The ability to calibrate to measured in situ data is one of the key advantages of the TLE/micromechanics method. Computed parameter estimates are directly affected by measurement errors in the ground truth data.
The in situ information came from limited soil tests performed during equipment installation. At that time, the apparent length approach was the accepted method for interpreting TDR traces to determine moisture estimates and was independent of the ground truth data. The soil was tested for in situ moisture content for general background information regarding the installation, not for calibration of moisture estimate algorithms. The procedure established for collection of the in situ moisture consisted of heating samples in an open pan over a propane stove in the field. The in situ dry density values were determined for each soil type based on a one point proctor test. Both of these tests have errors associated with them that directly affect soil parameters developed in this study.
A very likely source of error associated with moisture content testing in the field is soil loss due to either exploding aggregate (caused by rapid heating) or loss of fines (blown away during heating and stirring). Loss of soil during the drying process will produce moisture content results that can be up to five percent higher than the actual moisture content.
The dry density values used to calibrate the MicroMoist program often came from the one point proctor test performed on the soil samples taken during installation (when available). While the results from the one point proctor test provide reasonably accurate estimates of in situ densities, the findings are derived from disturbed samples, which can be another source of error. For some sites, dry density values reported were extremely high and not physically possible as they would result in a negative percentage of air voids. These cases were discussed in chapter 4 along with details on an adjustment procedure used to mitigate the problem. However, no correction was made for densities that were relatively low. These results were likely from deeper depths, where standard proctor densities would likely have provided more reasonable density values.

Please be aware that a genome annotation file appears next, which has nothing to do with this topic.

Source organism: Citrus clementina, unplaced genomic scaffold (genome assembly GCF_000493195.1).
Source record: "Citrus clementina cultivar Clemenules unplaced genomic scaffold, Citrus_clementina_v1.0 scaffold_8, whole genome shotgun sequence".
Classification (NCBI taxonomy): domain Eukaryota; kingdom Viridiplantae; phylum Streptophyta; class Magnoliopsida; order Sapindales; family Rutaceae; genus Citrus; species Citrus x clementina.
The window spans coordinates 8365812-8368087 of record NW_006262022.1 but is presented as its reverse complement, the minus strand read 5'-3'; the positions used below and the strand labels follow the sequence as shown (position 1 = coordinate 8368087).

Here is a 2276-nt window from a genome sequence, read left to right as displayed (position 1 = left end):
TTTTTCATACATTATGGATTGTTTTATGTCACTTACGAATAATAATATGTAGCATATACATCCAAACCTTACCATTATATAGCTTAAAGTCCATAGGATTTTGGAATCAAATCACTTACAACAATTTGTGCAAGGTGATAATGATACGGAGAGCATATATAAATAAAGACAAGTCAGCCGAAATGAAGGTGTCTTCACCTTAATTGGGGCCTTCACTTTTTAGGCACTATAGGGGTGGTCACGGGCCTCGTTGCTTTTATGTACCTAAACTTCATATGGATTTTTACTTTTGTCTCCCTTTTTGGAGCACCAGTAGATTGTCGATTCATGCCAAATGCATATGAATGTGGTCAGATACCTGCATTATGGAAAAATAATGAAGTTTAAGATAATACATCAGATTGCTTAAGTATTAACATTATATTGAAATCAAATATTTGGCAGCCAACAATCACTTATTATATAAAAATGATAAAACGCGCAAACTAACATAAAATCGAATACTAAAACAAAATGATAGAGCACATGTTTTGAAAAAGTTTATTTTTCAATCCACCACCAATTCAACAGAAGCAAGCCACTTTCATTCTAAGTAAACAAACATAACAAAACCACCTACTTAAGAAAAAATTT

Future endeavors utilizing TDR equipment to monitor in situ conditions should focus on obtaining more accurate ground truth moisture and density data for use in the calibration of the TLE/micromechanics method. As such, soil from each layer should be sampled from a second hole and taken to the laboratory for testing. The moisture content could then be determined using a standard moisture test. The density could be estimated for each layer from a standard proctor test based on the moisture content established for each layer. For the deeper layers the density used may be 90 to 95 percent of the standard proctor density, assuming the in situ densities were below the influence area of the normal construction process. The ideal approach would be to dig test pits and perform nuclear density tests on each layer as it is excavated. However, the costs of this approach may be prohibitive and could require placement of the TDR probes in the shoulder next to the traveled lane.
|< Previous||Contents||Next >>|